It was when I started crying over a cookery book in Waterstones that I realised I needed to try harder with my children’s meals. I was trying to choose between two fine “family food” tomes by Fay Ripley (of Cold Feet fame) when I was suddenly overwhelmed by my old pals, Inadequacy and Remorse. I walked away from the books and went home, rather gung ho and hopeful, as you sometimes are after a little sob. I cooked spaghetti bolognaise, of sorts, made with mince a day out of date (bought optimistically in my weekly delivery), a jar and a stock cube. Of course, I expect they eat bolognaise all day long at school, quite happily, and indeed as babies they both used to wolf it. But this is mummy bolognaise, and this is now.
My mouth was dry and my heart was pounding as I called them in for tea. It was like waiting for GCSE results. I was torn about how to present the unfamiliar dish. Flourish: “Look at this delicious new pasta we’re going to have, you’ll love it!”; beg: “Mummy’s made you some special tea, please try and try some”; or act nonchalant and put it on the table without a word?
I opted for the latter. My oldest child clapped his hand over his mouth. The middle one started crying. “Not that pasta, mummy!” he wailed. I cursed myself for not only dabbling with the sauce, but choosing a different type of pasta to the normal fusilli. Have I not learnt one single thing about child-rearing?
They both ran away from the table. I didn’t know whether to go after them straight away, cook them the other kind of pasta and coax the sauce into them that way or just let them go hungry (a non-option as it means whiny night-waking). I was at a spaghetti junction.
Luckily, the choice was taken out of my hands. My dear young nephew, who’d been staying with us all weekend, was just saying good bye from the arms of my sister-in-law, when he suddenly produced an absolute fanfare of vomit. We’d barely had a moment to react when he went again, with an impossible-to-believe even greater volume of effluent.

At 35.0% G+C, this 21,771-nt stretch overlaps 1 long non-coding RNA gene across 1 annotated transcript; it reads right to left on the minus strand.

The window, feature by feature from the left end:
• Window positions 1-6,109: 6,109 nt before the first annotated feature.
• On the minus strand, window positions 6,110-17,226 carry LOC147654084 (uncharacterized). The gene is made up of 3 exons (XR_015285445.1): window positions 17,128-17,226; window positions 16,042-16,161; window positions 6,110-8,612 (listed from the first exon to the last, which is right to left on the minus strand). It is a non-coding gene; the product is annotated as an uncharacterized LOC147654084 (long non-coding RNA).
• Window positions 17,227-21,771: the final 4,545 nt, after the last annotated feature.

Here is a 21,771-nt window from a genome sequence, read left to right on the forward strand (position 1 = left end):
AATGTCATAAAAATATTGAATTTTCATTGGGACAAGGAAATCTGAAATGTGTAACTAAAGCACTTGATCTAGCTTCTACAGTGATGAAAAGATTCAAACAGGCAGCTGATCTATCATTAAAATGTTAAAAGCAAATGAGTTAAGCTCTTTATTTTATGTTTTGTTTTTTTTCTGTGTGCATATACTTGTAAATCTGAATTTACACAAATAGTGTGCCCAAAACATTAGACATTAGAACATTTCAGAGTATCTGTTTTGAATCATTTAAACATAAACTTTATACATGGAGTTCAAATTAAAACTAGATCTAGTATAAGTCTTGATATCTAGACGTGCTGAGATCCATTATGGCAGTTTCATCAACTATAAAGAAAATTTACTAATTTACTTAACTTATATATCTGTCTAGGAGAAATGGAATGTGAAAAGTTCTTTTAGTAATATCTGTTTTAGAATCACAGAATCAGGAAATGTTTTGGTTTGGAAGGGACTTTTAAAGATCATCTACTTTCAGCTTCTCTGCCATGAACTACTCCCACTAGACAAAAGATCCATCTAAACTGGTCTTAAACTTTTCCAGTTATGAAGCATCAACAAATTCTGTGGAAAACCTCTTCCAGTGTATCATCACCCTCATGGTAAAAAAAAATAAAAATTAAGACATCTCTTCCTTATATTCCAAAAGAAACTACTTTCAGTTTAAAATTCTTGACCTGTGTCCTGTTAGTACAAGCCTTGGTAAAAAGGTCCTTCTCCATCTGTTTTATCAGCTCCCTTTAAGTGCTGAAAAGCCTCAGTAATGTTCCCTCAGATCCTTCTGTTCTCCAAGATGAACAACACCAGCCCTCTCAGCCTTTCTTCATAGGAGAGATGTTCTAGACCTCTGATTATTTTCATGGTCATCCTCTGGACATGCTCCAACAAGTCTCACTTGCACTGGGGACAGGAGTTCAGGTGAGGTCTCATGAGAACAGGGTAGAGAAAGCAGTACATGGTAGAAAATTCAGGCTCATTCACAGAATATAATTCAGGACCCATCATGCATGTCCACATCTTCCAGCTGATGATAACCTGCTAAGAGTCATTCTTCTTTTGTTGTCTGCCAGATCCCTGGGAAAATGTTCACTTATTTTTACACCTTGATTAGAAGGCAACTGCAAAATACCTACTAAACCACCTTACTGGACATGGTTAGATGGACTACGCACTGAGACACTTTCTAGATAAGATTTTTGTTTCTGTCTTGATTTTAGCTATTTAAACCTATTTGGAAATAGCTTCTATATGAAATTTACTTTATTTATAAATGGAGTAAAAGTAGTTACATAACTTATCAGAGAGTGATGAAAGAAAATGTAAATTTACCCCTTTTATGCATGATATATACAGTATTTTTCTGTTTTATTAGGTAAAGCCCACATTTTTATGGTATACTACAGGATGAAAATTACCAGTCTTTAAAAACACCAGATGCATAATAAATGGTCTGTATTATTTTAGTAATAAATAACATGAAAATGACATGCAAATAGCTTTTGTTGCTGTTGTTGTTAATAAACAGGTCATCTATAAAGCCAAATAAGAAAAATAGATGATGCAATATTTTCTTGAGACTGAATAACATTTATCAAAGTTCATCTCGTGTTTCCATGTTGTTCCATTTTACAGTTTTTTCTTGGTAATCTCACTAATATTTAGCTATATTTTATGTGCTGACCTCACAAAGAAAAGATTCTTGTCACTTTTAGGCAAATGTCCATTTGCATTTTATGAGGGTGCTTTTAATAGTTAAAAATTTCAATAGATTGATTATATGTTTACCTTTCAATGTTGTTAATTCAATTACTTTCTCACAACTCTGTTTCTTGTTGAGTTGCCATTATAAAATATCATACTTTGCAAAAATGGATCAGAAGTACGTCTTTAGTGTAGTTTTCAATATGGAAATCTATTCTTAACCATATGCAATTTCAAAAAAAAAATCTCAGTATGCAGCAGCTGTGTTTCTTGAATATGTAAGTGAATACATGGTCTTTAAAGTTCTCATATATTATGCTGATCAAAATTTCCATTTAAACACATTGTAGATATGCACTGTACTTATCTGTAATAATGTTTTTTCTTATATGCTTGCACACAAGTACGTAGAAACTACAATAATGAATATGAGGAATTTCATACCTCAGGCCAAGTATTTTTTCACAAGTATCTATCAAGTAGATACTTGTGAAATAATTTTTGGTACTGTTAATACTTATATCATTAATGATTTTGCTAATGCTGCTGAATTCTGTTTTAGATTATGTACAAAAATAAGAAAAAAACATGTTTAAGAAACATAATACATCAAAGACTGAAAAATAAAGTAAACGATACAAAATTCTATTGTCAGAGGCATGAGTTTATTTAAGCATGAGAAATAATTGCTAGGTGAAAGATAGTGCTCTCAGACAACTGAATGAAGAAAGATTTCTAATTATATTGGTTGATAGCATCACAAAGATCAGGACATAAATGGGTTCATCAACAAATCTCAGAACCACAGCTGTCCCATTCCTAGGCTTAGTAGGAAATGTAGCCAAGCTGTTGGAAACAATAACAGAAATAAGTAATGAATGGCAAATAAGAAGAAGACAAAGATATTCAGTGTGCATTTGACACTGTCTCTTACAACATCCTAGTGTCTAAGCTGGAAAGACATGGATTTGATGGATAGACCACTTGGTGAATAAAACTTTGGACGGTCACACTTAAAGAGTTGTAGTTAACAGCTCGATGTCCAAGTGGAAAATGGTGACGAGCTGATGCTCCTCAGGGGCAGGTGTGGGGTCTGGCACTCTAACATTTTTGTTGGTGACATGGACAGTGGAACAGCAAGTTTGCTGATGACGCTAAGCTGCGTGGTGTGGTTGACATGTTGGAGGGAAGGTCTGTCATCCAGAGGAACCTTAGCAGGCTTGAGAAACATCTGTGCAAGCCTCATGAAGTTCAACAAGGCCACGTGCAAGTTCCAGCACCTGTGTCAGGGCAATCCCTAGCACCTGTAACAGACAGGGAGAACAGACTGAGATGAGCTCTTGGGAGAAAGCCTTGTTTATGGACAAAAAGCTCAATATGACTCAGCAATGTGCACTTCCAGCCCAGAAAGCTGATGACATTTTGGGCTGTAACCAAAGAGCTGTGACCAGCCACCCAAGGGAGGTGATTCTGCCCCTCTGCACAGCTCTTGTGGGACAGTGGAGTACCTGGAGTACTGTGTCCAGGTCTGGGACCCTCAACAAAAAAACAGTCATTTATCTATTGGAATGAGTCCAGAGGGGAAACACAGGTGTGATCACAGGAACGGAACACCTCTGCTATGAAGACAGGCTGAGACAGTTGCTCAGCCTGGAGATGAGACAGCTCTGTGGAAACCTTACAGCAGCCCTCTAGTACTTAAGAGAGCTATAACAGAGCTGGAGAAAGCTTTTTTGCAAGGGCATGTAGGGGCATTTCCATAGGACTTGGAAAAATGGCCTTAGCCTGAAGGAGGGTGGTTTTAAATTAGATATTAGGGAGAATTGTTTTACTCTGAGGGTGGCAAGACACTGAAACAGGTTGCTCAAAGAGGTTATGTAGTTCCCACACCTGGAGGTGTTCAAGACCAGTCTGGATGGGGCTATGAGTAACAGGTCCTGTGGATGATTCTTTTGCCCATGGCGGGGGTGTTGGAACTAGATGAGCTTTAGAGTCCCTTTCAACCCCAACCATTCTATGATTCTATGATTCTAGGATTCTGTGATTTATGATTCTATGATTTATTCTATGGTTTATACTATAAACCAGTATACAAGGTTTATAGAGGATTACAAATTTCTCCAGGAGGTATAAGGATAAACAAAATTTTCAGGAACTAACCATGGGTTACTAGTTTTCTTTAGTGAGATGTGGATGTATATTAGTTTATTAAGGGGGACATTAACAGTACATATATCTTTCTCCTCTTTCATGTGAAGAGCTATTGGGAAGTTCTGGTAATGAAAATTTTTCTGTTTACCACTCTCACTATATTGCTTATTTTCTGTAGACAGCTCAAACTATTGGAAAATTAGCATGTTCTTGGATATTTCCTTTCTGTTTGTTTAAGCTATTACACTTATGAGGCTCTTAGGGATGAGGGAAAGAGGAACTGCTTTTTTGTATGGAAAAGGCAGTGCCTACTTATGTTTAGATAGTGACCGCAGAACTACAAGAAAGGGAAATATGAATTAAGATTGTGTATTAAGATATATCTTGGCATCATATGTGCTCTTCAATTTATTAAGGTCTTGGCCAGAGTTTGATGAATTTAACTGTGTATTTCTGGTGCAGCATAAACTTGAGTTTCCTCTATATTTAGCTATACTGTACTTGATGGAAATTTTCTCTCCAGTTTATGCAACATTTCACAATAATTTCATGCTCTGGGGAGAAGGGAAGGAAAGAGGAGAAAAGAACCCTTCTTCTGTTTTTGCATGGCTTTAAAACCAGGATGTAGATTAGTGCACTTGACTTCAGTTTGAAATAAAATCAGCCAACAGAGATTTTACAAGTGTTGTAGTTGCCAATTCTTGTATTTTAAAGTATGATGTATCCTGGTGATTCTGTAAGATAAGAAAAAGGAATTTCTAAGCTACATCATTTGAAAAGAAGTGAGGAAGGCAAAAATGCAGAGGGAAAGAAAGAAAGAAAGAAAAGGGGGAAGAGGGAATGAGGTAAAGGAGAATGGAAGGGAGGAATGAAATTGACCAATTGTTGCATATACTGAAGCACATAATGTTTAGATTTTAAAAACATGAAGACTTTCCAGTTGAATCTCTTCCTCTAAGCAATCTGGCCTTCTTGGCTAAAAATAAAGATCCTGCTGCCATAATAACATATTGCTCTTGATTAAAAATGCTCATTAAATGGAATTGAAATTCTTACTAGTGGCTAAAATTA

It’s no exaggeration to say my floor was awash with sick. I had the pleasure only last month of writing about puke – oh ho, if only I’d waited. That incident was but the rustle of wind in the trees that heralds a hurricane. From my vantage point, on the floor, scooping, I couldn’t reach the shores of the mess with my outstretched arms. It was up the radiator, on the wall, on and under the kitchen cupboard, all down my sister-in-law’s neck and into her bra (she said later), and, of course, on my feet. Which were clad in Crocs – the hideous, handy shoe, with holes in. I think I will just take to wearing wellies at all times, my feet are so vulnerable to gastric splatterings. The clean-up job took a good 15 minutes.
But here is the surprise. Amongst all the hubbub, my children came back to the table of their own accord, and ate the hitherto-unknown food on their plates. Not only a little bit – there were two clear plates. I’ve noted before that other people being sick perversely gives me one heck of an appetite, but there you have it: empirical evidence.
I feel inspired to introduce more new recipes now. Creating a diversion seems to be the way forward. But I think in future, I’d prefer Chuggington to Chuckington.